In a recent interview, Democratic candidate Pete Buttigieg voiced his belief that the Bible cannot be interpreted literally.
“Jesus speaks so often in hyperbole and parable, in mysterious code, that in my experience, there’s simply no way that a literal understanding of Scripture can fit into the Bible that I find in my hands,” he told Rolling Stone.
The outspoken presidential hopeful has been no stranger to speaking on the Bible and religion. As a frontrunner, Buttigieg has become a microphone for the growing religious left, taking on controversial topics such as abortion, homosexuality, and immigration.
“The Republican Party likes to cloak itself in the language of religion,” he said during the second primary debate. “But we should call out hypocrisy when we see it. And for a party that associates itself with Christianity to say that it is OK to suggest that God would smile on the division of families at the hands of federal agents, that God would condone putting children in cages, [that party] has lost all claim to ever use religious language again.”
In the interview, he explained that he did not grow up in a religious home, though he went to Catholic school. He is more comfortable with the Episcopalian faith, which is liturgically conservative and theologically liberal.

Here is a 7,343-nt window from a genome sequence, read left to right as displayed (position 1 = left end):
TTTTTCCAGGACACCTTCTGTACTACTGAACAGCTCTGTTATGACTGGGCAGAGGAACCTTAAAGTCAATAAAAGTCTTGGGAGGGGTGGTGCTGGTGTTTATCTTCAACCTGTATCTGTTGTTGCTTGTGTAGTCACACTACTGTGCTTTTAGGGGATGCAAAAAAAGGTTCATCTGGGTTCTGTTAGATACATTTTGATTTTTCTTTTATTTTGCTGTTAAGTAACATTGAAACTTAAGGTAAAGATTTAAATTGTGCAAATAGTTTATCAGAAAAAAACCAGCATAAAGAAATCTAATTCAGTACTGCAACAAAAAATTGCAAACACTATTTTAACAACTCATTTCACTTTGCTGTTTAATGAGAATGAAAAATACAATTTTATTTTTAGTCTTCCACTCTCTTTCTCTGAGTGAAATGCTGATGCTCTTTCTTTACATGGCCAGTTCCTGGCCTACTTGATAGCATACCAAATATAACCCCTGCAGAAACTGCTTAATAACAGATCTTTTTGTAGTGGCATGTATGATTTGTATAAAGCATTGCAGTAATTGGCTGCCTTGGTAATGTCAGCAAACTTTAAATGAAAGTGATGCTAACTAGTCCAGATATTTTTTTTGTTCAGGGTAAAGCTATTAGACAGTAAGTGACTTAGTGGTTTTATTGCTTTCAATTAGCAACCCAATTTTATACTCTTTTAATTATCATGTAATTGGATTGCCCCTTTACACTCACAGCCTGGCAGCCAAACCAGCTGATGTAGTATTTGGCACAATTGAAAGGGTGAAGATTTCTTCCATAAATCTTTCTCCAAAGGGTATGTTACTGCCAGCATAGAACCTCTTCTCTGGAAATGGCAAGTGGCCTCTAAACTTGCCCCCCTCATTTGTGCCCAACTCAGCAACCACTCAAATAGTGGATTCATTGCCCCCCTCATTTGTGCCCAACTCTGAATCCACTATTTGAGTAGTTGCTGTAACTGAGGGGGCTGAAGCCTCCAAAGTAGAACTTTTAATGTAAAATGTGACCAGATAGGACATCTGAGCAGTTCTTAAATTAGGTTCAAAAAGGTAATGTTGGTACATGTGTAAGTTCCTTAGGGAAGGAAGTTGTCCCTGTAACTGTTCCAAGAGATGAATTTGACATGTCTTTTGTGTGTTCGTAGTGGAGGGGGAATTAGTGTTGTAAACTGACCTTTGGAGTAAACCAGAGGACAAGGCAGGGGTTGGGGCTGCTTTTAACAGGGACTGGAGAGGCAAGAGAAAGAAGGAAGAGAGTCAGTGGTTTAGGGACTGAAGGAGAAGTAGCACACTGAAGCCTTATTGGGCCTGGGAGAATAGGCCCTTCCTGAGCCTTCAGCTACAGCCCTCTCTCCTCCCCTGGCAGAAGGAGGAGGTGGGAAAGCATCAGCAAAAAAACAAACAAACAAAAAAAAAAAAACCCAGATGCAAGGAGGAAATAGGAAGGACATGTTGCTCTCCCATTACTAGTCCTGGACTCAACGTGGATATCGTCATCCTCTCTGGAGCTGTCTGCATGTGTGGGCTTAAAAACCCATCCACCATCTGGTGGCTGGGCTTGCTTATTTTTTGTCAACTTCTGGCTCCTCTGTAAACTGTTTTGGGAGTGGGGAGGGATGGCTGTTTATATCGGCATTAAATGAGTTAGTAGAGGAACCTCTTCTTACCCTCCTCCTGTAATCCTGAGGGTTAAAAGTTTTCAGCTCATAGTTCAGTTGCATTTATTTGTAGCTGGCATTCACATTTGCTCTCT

“Well, I think for a lot of us—certainly for me—any encounter with Scripture includes some process of sorting out what connects you with God versus what simply tells you about the morals of the times when it was written, right? For example, the proposition that you should execute your sister by stoning if she commits adultery. I don’t believe that that was right once upon a time, and then the New Testament came and it was gone. I believe it was always wrong, but it was considered right once, and that found its way into Scripture,” he said.
Buttigieg also touched on abortion, affirming the Roe v. Wade decision.
“No matter what you think on where life begins, the question is who gets to decide how to handle this situation,” he said.
In the interview, Buttigieg also placed himself in severe opposition to the “Pences and Falwells of the world” and believes that their “hypocrisy” will eventually fall apart.
“If you find that what you’re being told politically cuts against the idea of compassion, sooner or later that’s going to lead to a reckoning that just might invite people to reconsider their political commitments … But we all are, I think, really on the eve of a reckoning that could lead to something really good in this country.”
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